More countries are monitoring air pollution and taking action to reduce air pollution than ever before. So do your part and be air aware!

Animation about progress in air pollution



There are no right or wrong answers to the questions below- these are supposed to spark conversation and ideas:



Climate action sign

Here are some ideas to help you learn more about air pollution around you so that you can educate yourself, your friends, and your family. Together, you can take action! 

Express Yourself! Share your thoughts about air pollution by submitting a piece to Voices of Youth.

Animation of a person recording with a phone

Picture This! Use your investigative skills to capture photos of anything around you that makes you concerned about the environment. Share these images on social media and tag @voicesofyouth.

Pass it on! Share something you’ve learned here with one other person and spark a conversation! These conversations can be digital through platforms such as Streamyard, Zoom, Facebook Live, or Youtube or in person, while keeping everyone safe.

Cotton ball illustration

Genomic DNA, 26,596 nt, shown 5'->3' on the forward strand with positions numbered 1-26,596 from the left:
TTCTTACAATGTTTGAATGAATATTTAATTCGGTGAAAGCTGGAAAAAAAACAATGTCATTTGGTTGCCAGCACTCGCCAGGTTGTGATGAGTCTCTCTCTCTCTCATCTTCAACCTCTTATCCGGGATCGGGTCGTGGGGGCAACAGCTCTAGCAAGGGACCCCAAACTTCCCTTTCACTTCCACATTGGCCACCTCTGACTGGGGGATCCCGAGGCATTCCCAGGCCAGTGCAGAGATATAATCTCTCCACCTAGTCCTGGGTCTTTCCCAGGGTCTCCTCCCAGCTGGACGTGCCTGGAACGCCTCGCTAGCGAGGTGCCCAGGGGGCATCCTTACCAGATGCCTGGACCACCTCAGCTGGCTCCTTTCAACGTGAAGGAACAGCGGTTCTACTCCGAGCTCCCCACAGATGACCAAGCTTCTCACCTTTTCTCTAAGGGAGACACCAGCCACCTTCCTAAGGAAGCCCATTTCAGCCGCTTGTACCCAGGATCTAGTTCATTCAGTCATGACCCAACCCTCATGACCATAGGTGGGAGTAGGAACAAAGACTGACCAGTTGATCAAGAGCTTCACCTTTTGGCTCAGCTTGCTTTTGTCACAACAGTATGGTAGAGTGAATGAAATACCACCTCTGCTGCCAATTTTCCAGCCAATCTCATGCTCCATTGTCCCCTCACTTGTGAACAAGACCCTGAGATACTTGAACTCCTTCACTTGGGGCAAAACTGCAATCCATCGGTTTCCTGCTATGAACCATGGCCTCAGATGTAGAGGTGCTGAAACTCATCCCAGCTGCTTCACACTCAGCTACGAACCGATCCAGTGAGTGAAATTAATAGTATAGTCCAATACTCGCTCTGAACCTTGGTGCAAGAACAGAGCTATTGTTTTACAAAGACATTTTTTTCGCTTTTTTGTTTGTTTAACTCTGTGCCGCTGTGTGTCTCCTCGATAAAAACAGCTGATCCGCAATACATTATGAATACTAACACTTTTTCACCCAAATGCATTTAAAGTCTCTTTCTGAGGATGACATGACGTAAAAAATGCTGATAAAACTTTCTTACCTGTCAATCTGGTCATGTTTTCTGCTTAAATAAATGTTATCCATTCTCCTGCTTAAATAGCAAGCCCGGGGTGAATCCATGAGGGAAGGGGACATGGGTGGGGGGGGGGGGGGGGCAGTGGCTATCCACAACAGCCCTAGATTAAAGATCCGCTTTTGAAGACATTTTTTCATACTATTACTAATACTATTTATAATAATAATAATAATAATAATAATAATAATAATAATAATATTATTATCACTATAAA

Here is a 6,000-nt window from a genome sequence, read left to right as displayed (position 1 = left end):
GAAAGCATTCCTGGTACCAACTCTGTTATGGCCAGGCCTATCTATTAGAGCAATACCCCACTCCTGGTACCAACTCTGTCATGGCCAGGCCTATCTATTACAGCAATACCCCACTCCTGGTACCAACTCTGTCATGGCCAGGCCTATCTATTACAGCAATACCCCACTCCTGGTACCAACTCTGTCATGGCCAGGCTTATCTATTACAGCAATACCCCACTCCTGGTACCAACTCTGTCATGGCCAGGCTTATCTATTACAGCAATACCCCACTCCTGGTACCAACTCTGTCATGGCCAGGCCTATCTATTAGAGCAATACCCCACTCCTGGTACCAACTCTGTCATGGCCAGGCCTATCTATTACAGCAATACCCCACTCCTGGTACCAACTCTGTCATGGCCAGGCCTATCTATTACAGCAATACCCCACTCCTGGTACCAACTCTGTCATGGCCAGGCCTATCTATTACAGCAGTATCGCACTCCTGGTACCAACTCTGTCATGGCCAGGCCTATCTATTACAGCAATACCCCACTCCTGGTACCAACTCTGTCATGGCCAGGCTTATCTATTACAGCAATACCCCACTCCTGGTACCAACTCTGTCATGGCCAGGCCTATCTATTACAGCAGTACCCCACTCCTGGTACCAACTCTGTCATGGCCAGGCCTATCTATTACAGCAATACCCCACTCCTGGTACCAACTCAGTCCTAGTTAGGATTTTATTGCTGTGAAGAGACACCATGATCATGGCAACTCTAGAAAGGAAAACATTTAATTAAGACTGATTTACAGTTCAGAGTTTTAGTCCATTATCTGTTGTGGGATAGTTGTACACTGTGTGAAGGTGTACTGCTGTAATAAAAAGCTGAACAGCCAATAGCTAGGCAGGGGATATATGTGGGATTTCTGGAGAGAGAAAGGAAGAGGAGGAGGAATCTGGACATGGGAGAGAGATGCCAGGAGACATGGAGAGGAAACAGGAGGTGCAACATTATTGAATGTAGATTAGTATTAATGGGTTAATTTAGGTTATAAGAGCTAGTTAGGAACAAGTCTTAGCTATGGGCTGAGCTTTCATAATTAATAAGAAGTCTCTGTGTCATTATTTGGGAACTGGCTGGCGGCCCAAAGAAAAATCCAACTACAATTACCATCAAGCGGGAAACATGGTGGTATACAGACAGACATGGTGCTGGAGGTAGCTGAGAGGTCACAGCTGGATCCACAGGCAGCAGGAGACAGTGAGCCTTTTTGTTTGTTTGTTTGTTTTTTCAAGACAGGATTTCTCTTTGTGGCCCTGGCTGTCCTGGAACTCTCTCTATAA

Prove it! Leave a medium size cotton ball in your street and see what color the cotton ball is after one day. Is it still completely white? If not, what do you see? This mimics the effect of air pollution on your body when you walk around outside.

Share pictures of your cotton ball on social media and invite people in your neighborhood to see the experiment! Spark a conversation and talk about the ways to improve air pollution in your community. 


Boy thinking

Are you interested in taking more steps for a healthier lifestyle?

Check out this website on how the use of alcohol, tobacco and other substances impacts young people every day:

Let's talk alcohol and tobacco.


The content is this website was developed by UNICEF in collaboration with the UNICEF-AstraZeneca Young Health Programme Young Leaders. Learn more about their vision for a healthier future here. Art by Vania Dhianisya and Njung'e Wanjiru.

UNICEF does not endorse any company, product or service.